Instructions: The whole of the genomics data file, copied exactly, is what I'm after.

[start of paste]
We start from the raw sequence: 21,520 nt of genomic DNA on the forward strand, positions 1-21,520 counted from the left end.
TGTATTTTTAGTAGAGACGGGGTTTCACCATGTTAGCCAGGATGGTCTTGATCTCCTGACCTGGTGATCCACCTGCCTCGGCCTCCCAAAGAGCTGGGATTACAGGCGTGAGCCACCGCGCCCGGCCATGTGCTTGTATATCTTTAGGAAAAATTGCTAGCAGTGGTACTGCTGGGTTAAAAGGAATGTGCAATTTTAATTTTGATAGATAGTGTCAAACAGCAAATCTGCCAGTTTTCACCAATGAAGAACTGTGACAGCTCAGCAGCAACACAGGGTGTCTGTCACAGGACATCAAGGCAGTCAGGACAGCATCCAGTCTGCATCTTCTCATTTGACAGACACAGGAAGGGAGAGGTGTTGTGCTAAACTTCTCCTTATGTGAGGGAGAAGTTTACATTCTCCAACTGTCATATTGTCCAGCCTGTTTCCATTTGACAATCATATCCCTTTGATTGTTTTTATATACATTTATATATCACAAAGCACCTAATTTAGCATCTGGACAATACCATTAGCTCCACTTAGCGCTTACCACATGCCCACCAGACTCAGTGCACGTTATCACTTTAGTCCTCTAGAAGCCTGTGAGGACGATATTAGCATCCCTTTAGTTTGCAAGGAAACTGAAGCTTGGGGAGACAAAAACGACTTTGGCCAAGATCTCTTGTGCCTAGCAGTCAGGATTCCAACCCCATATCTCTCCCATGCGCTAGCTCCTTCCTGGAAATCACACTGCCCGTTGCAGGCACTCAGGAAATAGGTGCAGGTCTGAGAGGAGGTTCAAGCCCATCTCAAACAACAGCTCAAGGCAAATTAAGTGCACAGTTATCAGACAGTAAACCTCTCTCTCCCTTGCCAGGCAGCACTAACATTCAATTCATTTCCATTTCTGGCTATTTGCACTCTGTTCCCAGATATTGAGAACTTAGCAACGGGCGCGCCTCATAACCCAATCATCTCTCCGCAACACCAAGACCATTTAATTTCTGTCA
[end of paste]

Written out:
We start from the raw sequence: 21,520 nt of genomic DNA on the forward strand, positions 1-21,520 counted from the left end.
TGTATTTTTAGTAGAGACGGGGTTTCACCATGTTAGCCAGGATGGTCTTGATCTCCTGACCTGGTGATCCACCTGCCTCGGCCTCCCAAAGAGCTGGGATTACAGGCGTGAGCCACCGCGCCCGGCCATGTGCTTGTATATCTTTAGGAAAAATTGCTAGCAGTGGTACTGCTGGGTTAAAAGGAATGTGCAATTTTAATTTTGATAGATAGTGTCAAACAGCAAATCTGCCAGTTTTCACCAATGAAGAACTGTGACAGCTCAGCAGCAACACAGGGTGTCTGTCACAGGACATCAAGGCAGTCAGGACAGCATCCAGTCTGCATCTTCTCATTTGACAGACACAGGAAGGGAGAGGTGTTGTGCTAAACTTCTCCTTATGTGAGGGAGAAGTTTACATTCTCCAACTGTCATATTGTCCAGCCTGTTTCCATTTGACAATCATATCCCTTTGATTGTTTTTATATACATTTATATATCACAAAGCACCTAATTTAGCATCTGGACAATACCATTAGCTCCACTTAGCGCTTACCACATGCCCACCAGACTCAGTGCACGTTATCACTTTAGTCCTCTAGAAGCCTGTGAGGACGATATTAGCATCCCTTTAGTTTGCAAGGAAACTGAAGCTTGGGGAGACAAAAACGACTTTGGCCAAGATCTCTTGTGCCTAGCAGTCAGGATTCCAACCCCATATCTCTCCCATGCGCTAGCTCCTTCCTGGAAATCACACTGCCCGTTGCAGGCACTCAGGAAATAGGTGCAGGTCTGAGAGGAGGTTCAAGCCCATCTCAAACAACAGCTCAAGGCAAATTAAGTGCACAGTTATCAGACAGTAAACCTCTCTCTCCCTTGCCAGGCAGCACTAACATTCAATTCATTTCCATTTCTGGCTATTTGCACTCTGTTCCCAGATATTGAGAACTTAGCAACGGGCGCGCCTCATAACCCAATCATCTCTCCGCAACACCAAGACCATTTAATTTCTGTCA